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Nation’s Top Welder is CAAS Student at USU Eastern

by Susan Polser

Spring 2017 Issue


welding banner
photo by Tyson Chappell

A few days after his 19th birthday, a Utah State University Eastern welder relaxes in his instructor’s office with a big grin. He describes how as a kid he hated school, yet was just named the top welder in the United States.

It happened last February when USU-Eastern’s Chandler Vincent and welding instructor Mason Winters, a faculty member in the School of Applied Sciences, Technology and Engineering, flew to Huntsville, AL, for the U.S. Open Welding Trials. Vincent had been there in November when the top-six welders were scaled down to three. He had been there in January when the top-three welders practiced with welding experts. And again he went back to compete for the top spot.

After four days of nonstop welding, he was named the USA WorldSkills welding champion, a feat never achieved by anyone from USU Eastern.

Winters, a former College of Eastern Utah student, was named the second-best welder in 2009 as was Jeremiah Garcia, who was named second-best welder in 2007. No one had ever been named No. 1 from Eastern until Vincent, a freshman, claimed the prize and will represent the United States in the WorldSkills championships held in Abu Dhabi, United Arab Emirates, in October 2017. Winning the national contest also earned Vincent a $40,000 scholarship and tools from the American Welding Society.

Vincent

Since fall semester began in August 2016, Vincent welded 10 hours a day, seven days a week. The only time he did not follow his intense regiment is when he took a half day off to spend Christmas morning with his family in Roosevelt, then returned to Price to practice welding that afternoon.

He credits his instructor, Winters, who told him that he would have to yield to this regimented schedule if he wanted to compete with the elite welders in the nation. And he did every day for seven months, including missing every major holiday except a half-day at Christmas.

“Everyone at the competition was insanely talented,” he said. “I am always happy, not stressed out. I adapted to the challenge I had during the competition without stressing out and staying calm. I’m a pretty happy guy and doing something I love.” It just so happens that Vincent is the best in the nation doing something he loves.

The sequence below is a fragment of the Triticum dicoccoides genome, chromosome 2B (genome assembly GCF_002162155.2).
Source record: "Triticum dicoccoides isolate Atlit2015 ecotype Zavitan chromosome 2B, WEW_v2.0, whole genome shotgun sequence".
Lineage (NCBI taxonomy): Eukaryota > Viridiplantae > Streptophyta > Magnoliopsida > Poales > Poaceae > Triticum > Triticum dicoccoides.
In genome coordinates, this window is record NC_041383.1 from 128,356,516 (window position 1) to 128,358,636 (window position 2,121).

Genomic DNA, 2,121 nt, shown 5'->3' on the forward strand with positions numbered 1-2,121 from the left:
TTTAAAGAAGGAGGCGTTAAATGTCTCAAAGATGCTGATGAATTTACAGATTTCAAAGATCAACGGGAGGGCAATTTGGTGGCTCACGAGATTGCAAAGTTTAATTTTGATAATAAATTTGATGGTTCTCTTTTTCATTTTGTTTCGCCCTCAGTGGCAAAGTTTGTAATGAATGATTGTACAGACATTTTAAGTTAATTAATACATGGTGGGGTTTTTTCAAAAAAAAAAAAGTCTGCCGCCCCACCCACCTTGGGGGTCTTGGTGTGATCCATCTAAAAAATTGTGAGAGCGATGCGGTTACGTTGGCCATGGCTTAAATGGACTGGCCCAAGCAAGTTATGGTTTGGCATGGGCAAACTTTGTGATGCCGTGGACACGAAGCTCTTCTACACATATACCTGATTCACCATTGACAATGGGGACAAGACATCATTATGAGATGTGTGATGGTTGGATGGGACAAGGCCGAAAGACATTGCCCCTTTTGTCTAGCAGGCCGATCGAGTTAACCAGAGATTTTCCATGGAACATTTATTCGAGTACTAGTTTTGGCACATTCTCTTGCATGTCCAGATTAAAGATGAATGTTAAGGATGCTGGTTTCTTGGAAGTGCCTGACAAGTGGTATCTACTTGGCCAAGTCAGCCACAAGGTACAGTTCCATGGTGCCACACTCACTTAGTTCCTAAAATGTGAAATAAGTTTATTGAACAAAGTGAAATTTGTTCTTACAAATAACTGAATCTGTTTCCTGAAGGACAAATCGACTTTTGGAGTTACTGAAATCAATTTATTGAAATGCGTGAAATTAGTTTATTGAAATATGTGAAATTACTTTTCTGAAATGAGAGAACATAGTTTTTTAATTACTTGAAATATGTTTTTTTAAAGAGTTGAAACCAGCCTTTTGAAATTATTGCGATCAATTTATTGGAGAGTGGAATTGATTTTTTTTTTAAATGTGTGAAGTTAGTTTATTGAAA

Winters and Vincent have more in common other than their love for welding with both being first-generation college students. They both also hated high school and never thought they would graduate, let alone attend college.

All Vincent wanted to do was hunt and be in the outdoors when he was in high school. He hated school and wanted to drop out. His mother begged him to go to school and take just one class he loved. At 15 years old, he registered for a welding class at the Uintah Basin Applied Technology College and the rest is history. Winter’s story paralleled Vincent’s . . . “I failed every class my sophomore year in high school and then I found welding.”

Vincent cannot say enough good about the welding department at USU Eastern and its instructors.

“The biggest thing that I have learned from this program, is learning how to learn. I learn from my own mistakes and better myself from the things that I have screwed up. I thought I was pretty good at welding and thought I knew everything. I came here and it was a big awakening for me. They [the instructors] opened up this huge world on the theory side and now I understand what is going on in the metal and how the machines get the power.”

“These instructors definitely teach a one-of-a-kind program,” he said. “The things students learn will last them a lifetime…Besides making great welders, the instructors develop character here."